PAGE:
Bridging at Tices Meadow

Today I popped down to see our staff and volunteers preparing for bridges at Tices Meadow, where we’ve been commissioned to install two pedestrian bridges over the River Blackwater. The Western Bridge is going in near the mound, to provide an easier access than the stepping stones from the Blackwater Valley Path. Whilst the Eastern Bridge 200m downstream opens up a land-locked section of the reserve.

For these 8m and 6m span bridges respectively, we’ve chosen a sturdy design we’ve found to work well at our other sites like Blackwater Reach and Wellesley Woodlands. For each bridge three steel bearers will rest on a pair of reinforced concrete abutments, which need to be substantial to raise the bridge up from the bank and spread the load. Each one is an engineering challenge, requiring careful laser-levelling and the addition of 1.4m3 of concrete.

Constructing the eastern bridge abutments

The unseasonably wet conditions have meant we’ve needed to borrow our shared tractor to help transport the materials, and tow out the truck when it gets stuck. Unfortunately with our tight time frame, the rutting and disturbance of the muddy ground is inevitable. However the team have worked hard to minimise the number of vehicle movements and where possible drive off the main pedestrian routes.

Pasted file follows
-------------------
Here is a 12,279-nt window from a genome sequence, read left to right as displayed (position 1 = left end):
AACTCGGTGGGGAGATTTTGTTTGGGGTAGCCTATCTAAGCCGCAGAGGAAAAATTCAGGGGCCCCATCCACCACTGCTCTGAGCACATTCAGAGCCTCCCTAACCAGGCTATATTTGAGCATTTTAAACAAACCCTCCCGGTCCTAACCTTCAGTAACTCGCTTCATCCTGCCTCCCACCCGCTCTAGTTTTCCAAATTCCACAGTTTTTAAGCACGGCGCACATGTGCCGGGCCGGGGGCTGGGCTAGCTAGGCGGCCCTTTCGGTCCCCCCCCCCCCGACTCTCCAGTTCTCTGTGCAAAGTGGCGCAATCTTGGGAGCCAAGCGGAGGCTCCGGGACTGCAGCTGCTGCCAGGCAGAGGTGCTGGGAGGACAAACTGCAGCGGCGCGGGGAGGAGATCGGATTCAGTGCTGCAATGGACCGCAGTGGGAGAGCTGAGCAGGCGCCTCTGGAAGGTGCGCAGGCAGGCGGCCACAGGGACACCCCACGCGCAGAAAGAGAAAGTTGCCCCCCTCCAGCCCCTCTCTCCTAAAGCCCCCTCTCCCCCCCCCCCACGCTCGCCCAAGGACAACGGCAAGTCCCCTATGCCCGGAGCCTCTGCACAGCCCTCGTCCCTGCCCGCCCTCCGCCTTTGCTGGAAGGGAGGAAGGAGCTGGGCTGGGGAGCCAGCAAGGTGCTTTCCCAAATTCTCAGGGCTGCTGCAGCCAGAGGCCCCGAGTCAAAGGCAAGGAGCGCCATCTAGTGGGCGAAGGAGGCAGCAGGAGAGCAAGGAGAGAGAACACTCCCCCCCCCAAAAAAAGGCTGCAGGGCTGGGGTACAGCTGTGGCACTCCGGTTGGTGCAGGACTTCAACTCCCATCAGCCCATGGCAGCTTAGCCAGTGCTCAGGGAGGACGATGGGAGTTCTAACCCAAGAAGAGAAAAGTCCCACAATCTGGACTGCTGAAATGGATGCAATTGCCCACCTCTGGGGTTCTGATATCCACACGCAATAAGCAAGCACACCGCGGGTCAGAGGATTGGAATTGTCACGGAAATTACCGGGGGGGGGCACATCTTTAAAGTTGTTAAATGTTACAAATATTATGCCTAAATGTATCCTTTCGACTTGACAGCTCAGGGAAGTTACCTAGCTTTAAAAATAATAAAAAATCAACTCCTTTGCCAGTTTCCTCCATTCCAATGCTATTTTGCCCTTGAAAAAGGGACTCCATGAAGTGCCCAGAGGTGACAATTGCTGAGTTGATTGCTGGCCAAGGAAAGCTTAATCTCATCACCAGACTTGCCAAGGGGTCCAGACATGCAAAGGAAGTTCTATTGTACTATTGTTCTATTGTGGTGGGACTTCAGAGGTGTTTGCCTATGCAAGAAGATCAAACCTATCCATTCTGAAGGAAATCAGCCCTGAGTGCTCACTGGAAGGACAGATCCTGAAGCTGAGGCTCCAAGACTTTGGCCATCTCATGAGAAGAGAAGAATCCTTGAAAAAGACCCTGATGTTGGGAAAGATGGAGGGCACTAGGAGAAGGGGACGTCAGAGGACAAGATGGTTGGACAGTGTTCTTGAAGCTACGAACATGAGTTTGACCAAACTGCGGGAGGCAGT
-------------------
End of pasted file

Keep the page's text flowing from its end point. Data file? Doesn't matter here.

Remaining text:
Transporting ballast with the tractor

The abutments on the Western Bridge are already complete, and the team aim to get the Eastern Bridge ones done today. They will then cure ready for us to return next week to start building the superstructure of the Western Bridge.

The completed western bridge abutments

Stu has done an excellent job managing the project in difficult conditions this week. Thank you to all the staff and volunteers who have worked do hard over long wet days to get the job done. I look forward to seeing the bridges taking shape with constructing the bridge structure.

Senior Ranger Stuart

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About blackwatervalleycountryside

The Blackwater Valley is located on the borders of Hampshire, Surrey and Berkshire and runs for approximately 30km from the source near Aldershot, northwards to Swallowfield. At its confluence it joins the rivers Whitewater and Loddon. The Loddon eventually flows into the River Thames near Reading. Work in the Blackwater Valley is co-ordinated by the Blackwater Valley Countryside Partnership on behalf of the local authorities that border the Valley. Despite being surrounded by urban development the Valley provides an important green corridor for local residents As well as the Blackwater Valley Site of Special Scientific Interest (SSSI) and a small part of the Basingstoke Canal SSSI, three nature reserves within the Valley catchment and many other areas have been recognised for their ecological importance. The local planning authorities covering the Valley have designated 31 other areas as ‘Wildlife Sites’.
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